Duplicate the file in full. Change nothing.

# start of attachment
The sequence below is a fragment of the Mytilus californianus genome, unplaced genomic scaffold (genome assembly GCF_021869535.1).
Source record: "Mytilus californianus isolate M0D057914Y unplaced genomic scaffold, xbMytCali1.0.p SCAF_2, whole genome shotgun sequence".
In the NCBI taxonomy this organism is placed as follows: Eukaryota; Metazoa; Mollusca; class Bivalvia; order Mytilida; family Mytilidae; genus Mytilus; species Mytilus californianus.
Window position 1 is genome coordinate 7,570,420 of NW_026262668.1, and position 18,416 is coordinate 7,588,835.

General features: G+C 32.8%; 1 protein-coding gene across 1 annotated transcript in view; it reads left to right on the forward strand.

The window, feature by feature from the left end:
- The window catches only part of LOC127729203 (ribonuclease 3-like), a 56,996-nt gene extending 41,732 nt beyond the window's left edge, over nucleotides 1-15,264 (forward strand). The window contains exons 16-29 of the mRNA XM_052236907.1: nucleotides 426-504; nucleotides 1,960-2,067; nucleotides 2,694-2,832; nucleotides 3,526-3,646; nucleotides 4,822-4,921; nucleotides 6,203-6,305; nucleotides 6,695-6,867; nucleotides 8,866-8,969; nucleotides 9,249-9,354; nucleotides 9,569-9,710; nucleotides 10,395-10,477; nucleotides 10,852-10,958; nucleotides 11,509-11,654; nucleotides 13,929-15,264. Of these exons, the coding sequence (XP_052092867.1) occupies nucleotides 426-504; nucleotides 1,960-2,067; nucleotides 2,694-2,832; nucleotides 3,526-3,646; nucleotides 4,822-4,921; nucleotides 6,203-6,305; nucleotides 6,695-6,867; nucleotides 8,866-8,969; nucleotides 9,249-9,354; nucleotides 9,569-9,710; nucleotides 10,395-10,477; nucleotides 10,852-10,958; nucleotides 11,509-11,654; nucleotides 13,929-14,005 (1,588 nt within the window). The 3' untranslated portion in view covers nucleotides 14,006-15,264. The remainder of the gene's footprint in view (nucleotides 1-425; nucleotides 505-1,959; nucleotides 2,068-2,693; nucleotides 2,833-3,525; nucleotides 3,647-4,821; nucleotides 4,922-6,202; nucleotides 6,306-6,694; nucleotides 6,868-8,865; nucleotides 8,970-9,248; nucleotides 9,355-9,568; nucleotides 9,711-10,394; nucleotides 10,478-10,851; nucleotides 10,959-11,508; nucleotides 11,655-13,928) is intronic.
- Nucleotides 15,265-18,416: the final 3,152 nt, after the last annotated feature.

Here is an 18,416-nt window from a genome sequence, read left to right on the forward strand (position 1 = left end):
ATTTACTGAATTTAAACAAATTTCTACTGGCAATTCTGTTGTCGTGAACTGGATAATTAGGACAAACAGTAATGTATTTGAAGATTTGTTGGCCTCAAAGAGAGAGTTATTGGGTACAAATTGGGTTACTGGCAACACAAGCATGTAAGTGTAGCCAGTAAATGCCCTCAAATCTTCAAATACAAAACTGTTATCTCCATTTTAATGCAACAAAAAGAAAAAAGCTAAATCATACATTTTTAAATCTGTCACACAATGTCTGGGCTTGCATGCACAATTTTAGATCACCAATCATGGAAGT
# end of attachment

The sequence below is a fragment of the Mytilus californianus genome, unplaced genomic scaffold (genome assembly GCF_021869535.1).
Source record: "Mytilus californianus isolate M0D057914Y unplaced genomic scaffold, xbMytCali1.0.p SCAF_2, whole genome shotgun sequence".
In the NCBI taxonomy this organism is placed as follows: Eukaryota; Metazoa; Mollusca; class Bivalvia; order Mytilida; family Mytilidae; genus Mytilus; species Mytilus californianus.
Window position 1 is genome coordinate 7,570,420 of NW_026262668.1, and position 18,416 is coordinate 7,588,835.

General features: G+C 32.8%; 1 protein-coding gene across 1 annotated transcript in view; it reads left to right on the forward strand.

The window, feature by feature from the left end:
- The window catches only part of LOC127729203 (ribonuclease 3-like), a 56,996-nt gene extending 41,732 nt beyond the window's left edge, over nucleotides 1-15,264 (forward strand). The window contains exons 16-29 of the mRNA XM_052236907.1: nucleotides 426-504; nucleotides 1,960-2,067; nucleotides 2,694-2,832; nucleotides 3,526-3,646; nucleotides 4,822-4,921; nucleotides 6,203-6,305; nucleotides 6,695-6,867; nucleotides 8,866-8,969; nucleotides 9,249-9,354; nucleotides 9,569-9,710; nucleotides 10,395-10,477; nucleotides 10,852-10,958; nucleotides 11,509-11,654; nucleotides 13,929-15,264. Of these exons, the coding sequence (XP_052092867.1) occupies nucleotides 426-504; nucleotides 1,960-2,067; nucleotides 2,694-2,832; nucleotides 3,526-3,646; nucleotides 4,822-4,921; nucleotides 6,203-6,305; nucleotides 6,695-6,867; nucleotides 8,866-8,969; nucleotides 9,249-9,354; nucleotides 9,569-9,710; nucleotides 10,395-10,477; nucleotides 10,852-10,958; nucleotides 11,509-11,654; nucleotides 13,929-14,005 (1,588 nt within the window). The 3' untranslated portion in view covers nucleotides 14,006-15,264. The remainder of the gene's footprint in view (nucleotides 1-425; nucleotides 505-1,959; nucleotides 2,068-2,693; nucleotides 2,833-3,525; nucleotides 3,647-4,821; nucleotides 4,922-6,202; nucleotides 6,306-6,694; nucleotides 6,868-8,865; nucleotides 8,970-9,248; nucleotides 9,355-9,568; nucleotides 9,711-10,394; nucleotides 10,478-10,851; nucleotides 10,959-11,508; nucleotides 11,655-13,928) is intronic.
- Nucleotides 15,265-18,416: the final 3,152 nt, after the last annotated feature.

Here is an 18,416-nt window from a genome sequence, read left to right on the forward strand (position 1 = left end):
ATTTACTGAATTTAAACAAATTTCTACTGGCAATTCTGTTGTCGTGAACTGGATAATTAGGACAAACAGTAATGTATTTGAAGATTTGTTGGCCTCAAAGAGAGAGTTATTGGGTACAAATTGGGTTACTGGCAACACAAGCATGTAAGTGTAGCCAGTAAATGCCCTCAAATCTTCAAATACAAAACTGTTATCTCCATTTTAATGCAACAAAAAGAAAAAAGCTAAATCATACATTTTTAAATCTGTCACACAATGTCTGGGCTTGCATGCACAATTTTAGATCACCAATCATGGAAGT